Dave Taylor has an analysis of ‘professional’ blogging or the steps towards it. Whether we like it or not, we’re likely to display bias for or against a product based on past history and personal values. If a company is either paying or just providing a product to review, subconciously you are more likely to pre-disposed to saying to something positive. Even if you end up negative, I’m pretty sure there would have been a moment of questioning.
Look at the posts about the Stormhoek free wine offer. It looks like around 25-30% of people who received a bottle blogged about it (there was no compulsion to mention it) and they are postive about the wine and give good coverage. But did the fact we got it free mean that we had a unconscious expectation to like it?
The question, then isn’t whether to do it, but whether to disclose, and I suggest that the answer to this supposed ethical dilemma is simply to state that bloggers should use their own judgment. If it is a relationship that’s going to compromise your own integrity, where you’re forced to say positive things about something that you don’t like or wouldn’t otherwise recommend, then you have a problem and you should disclose it to your readers in the interest of retaining your credibility. If not, though, if you’re a gadget freak and Sony or Nokia sending you a neato new toy just sidesteps you having to buy one, well, I suggest that’s not an ethical dilemma at all and doesn’t need to be disclosed.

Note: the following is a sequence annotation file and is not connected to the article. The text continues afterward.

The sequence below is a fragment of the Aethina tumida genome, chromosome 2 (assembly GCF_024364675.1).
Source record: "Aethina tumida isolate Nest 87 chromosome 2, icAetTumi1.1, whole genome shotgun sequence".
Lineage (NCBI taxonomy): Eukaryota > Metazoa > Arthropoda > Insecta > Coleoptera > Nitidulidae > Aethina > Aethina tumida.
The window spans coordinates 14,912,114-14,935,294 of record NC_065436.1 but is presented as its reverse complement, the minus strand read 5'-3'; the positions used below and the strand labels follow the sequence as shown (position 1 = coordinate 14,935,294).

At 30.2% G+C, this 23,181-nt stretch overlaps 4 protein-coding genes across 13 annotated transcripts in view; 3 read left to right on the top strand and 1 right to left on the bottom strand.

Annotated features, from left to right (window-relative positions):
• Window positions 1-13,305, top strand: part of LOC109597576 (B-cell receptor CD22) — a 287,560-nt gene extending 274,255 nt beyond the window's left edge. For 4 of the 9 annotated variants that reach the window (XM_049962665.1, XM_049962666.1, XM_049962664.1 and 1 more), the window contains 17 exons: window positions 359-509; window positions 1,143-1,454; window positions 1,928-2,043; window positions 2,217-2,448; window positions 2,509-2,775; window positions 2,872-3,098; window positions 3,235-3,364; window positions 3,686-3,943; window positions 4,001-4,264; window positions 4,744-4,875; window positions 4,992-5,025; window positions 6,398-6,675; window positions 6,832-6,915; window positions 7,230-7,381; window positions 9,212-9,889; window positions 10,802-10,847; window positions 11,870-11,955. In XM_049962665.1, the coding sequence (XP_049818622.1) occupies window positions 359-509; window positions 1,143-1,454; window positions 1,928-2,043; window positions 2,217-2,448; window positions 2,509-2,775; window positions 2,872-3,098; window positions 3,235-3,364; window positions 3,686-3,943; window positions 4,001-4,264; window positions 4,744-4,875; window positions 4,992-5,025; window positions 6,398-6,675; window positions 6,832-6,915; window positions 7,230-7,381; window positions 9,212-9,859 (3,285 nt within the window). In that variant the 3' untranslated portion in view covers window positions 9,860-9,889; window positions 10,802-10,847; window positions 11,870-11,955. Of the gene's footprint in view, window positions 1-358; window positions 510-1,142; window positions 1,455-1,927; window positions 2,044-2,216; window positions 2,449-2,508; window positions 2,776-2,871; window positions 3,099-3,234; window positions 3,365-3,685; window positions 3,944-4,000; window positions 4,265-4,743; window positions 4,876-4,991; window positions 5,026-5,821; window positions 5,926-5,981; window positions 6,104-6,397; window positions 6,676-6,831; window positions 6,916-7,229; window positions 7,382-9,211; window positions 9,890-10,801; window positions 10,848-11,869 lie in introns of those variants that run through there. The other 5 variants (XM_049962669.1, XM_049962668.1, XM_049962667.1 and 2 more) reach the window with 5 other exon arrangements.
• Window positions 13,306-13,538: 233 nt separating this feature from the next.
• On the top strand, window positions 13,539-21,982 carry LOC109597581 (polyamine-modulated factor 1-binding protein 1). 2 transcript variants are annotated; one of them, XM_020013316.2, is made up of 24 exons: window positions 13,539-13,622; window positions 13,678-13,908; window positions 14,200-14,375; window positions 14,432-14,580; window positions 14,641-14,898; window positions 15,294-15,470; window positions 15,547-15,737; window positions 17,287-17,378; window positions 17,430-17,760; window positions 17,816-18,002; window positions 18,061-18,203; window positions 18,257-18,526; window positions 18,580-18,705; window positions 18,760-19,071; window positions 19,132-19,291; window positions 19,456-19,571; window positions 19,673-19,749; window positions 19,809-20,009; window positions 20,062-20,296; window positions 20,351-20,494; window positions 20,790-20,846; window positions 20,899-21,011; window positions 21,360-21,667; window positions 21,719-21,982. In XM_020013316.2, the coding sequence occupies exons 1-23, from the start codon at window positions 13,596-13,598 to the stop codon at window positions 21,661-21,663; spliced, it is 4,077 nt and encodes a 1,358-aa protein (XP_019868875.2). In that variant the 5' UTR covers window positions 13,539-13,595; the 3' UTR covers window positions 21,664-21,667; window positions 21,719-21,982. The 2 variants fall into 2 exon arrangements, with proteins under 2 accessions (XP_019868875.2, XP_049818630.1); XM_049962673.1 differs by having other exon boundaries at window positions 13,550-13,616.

So instead of a rule or guideline at all, let’s just start talking about a best practice and let each blogger decide where along the disclosure continuum they feel most comfortable.
It’s always going to be down to personal values and beliefs whether or not you blog about products that you may have received or be paid to dicuss. And it’s down to the reputation and trust your readers have in you to determine whether such posts are worth it
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